Trailblazing Gallerist Margarete Roeder Dies at 84

This month, the world lost the extraordinary gallery owner Margarete Roeder, known as one of the sharpest eyes of the post-war art world in New York. She passed away on December 11 in Cologne, Germany, at the age of 84.

Margarete Roeder was an old-style gallerist who was involved deeply in the lives of the artists in her circle and pivotal in encouraging the work that they created and exhibited. This group of artists included composer and conceptual artist John Cage, choreographer Merce Cunningham, video artist Nam June Paik, conceptual artist Tom Marioni, sculptor Fred Sandback, and other American and European abstract, minimal, and conceptual artists. She became known for her discerning eye, her intelligence, and the respect she earned from museum directors, curators, collectors, and artists in her milieu. A visit to Roeder’s eponymous gallery in Soho often led to extended conversations spent questioning the world of images, and joined by artists and connoisseurs of many nationalities. Thanks to her continuous dialogue with leading museums in the world (including the Museum of Modern Art in New York, the Museum of Contemporary Art in LA, the Pinakothek der Moderne in Munich, and the Albertina in Vienna), her regular participation in Art Cologne, and her second gallery in the city, Roeder became a key figure in the transatlantic dialogue that was fundamental to the development and understanding of Western art of the second half of the 20th century. A woman of elegant bearing whose cultural curiosity drove her to become widely knowledgeable, a thread of rebellion and adventure also ran through Roeder’s life and profession, a rare mixture whose ingredients shaped her unwavering sense of aesthetic excellence.

Margarete Roeder on her 80th birthday in New York City in 2019 (photo Christine Hiebert/Hyperallergic)

Born in Neukirchen, Austria, in 1939, Roeder’s spirit of discovery was already evident at the age of 18, when she got on a boat for Canada and asked to be tied to the bow overnight so that she could experience the swell and spray of the sea. She studied Urban Planning at the University of Alberta in Edmonton, where she also got involved in the city’s arts and music scene, including working with singer-songwriter Leonard Cohen. After making her way to Cincinnati, Ohio, in the early 1970s, she began working for art dealer Carl Solway. Her instincts led her to other well-known musicians including John Cage, whom she met through Solway, developing a lifelong friendship and working relationship with him and Merce Cunningham. When Solway set up additional operations on Spring Street in New York City in the mid-’70s, Roeder was his director there until the late 1970s, before joining the New York branch of the California-based Crown Point Press. By that time, Crown Point Press had become renowned for encouraging major artists to venture into printmaking. At Roeder’s urging, Cage embarked on his first etchings with Crown Point, which became the Where R = Ryoanji series. Their success led to Cage’s continuous work in the visual arts from that point on, including his experimental prints with smoke at Crown Point, the large monoprints and watercolors he made with Ray Kass at the Mountain Lake Workshop, and the more than 170 Ryoanji drawings. Roeder left Crown Point Press in 1986 and the Margarete Roeder Gallery was born at 545 Broadway in Soho, which she ran for well over three decades, continuing to deal in prints as well as painting and drawing by artists including Tom Marioni, Eve Hesse, Sol Lewitt, Eva Schlegel, Michael Toenges, and Rudolf de Crignis. She also represented the estates of John Cage and Merce Cunningham.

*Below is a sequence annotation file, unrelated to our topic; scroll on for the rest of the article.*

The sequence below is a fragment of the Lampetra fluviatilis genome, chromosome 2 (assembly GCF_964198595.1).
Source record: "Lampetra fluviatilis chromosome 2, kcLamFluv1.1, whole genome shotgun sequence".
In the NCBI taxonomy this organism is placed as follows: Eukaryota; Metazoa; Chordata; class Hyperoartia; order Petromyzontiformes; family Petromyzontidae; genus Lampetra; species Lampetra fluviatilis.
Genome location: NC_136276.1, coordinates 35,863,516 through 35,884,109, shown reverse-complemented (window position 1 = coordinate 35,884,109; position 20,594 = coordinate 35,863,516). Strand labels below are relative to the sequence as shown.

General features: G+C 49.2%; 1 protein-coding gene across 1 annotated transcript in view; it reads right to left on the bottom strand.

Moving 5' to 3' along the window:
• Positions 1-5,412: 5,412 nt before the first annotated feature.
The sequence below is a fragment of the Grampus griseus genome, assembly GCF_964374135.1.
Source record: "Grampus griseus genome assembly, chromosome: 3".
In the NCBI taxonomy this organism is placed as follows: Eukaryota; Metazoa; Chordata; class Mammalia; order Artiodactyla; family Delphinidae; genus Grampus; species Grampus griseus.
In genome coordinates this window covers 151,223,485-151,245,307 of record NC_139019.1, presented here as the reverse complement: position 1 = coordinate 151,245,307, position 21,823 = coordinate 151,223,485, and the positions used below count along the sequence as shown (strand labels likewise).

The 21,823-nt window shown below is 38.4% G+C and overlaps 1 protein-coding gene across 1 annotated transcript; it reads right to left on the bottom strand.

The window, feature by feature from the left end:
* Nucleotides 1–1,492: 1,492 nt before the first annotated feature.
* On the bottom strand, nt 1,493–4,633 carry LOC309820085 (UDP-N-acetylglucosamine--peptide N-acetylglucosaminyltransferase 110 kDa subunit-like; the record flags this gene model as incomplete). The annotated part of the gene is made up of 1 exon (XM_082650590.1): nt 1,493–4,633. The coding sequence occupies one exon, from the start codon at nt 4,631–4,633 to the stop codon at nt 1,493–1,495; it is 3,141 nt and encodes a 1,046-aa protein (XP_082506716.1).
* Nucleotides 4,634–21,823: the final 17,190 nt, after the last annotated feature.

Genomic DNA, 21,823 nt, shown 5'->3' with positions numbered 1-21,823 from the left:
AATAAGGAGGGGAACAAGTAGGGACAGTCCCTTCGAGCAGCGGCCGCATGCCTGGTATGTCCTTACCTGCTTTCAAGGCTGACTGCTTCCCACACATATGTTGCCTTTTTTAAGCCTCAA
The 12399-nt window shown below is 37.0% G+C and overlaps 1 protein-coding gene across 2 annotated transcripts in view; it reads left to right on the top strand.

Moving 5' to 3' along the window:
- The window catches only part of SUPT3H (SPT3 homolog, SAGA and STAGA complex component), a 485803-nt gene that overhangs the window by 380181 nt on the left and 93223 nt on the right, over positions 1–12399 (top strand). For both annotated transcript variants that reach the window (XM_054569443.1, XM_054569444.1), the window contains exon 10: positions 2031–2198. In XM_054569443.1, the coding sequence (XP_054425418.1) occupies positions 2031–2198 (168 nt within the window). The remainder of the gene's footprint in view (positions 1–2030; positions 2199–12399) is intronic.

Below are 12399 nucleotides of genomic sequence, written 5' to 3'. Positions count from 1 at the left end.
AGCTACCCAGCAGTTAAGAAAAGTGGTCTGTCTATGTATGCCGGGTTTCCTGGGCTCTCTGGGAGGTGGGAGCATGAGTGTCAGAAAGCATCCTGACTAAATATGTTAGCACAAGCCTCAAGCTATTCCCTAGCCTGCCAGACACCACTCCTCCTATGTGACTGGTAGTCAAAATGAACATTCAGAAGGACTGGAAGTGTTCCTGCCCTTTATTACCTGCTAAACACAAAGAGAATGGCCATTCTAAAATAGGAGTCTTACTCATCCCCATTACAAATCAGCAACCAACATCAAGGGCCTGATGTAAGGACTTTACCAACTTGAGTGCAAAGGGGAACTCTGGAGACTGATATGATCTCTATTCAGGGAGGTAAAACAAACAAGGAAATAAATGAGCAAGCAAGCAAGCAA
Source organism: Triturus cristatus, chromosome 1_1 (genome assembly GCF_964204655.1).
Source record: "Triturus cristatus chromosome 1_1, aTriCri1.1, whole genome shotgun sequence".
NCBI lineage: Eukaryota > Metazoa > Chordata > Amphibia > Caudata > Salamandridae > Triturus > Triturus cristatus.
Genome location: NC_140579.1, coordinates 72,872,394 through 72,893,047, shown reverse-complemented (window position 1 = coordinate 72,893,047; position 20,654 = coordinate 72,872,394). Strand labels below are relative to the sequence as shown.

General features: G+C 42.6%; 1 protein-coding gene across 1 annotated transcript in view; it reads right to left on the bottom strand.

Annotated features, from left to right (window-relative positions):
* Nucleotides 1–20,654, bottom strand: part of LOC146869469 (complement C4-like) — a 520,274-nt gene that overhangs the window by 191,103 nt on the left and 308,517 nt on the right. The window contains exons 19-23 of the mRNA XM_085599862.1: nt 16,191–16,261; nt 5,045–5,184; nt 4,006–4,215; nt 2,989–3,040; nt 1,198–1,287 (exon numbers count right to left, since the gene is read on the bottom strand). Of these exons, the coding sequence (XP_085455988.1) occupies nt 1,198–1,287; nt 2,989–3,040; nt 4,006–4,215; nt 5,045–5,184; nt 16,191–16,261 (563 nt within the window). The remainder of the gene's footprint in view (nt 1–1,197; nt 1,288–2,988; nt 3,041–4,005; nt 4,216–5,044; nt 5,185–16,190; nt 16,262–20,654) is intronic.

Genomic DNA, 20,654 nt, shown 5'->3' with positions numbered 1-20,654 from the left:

As a child in Austria, Roeder had suffered from the loss of her birth parents at a young age, the violence of war at close view, and the lies that are born out of war. The lifelong impact of these events was the sort of trauma shared by many artists of her generation. Her sophisticated search for visual forms of expression that could address such a world went hand in hand with that of the artists whom she knew and loved. Her embrace of art was both analytical and deeply empathetic. The discovery and preservation of artistic quality for the public was Margarete Roeder’s life work.

Jill O’Bryan and Margarete Roeder in her Soho Gallery at Jill O’Bryan’s exhibition in 2018 (photo by Jason Mandella)

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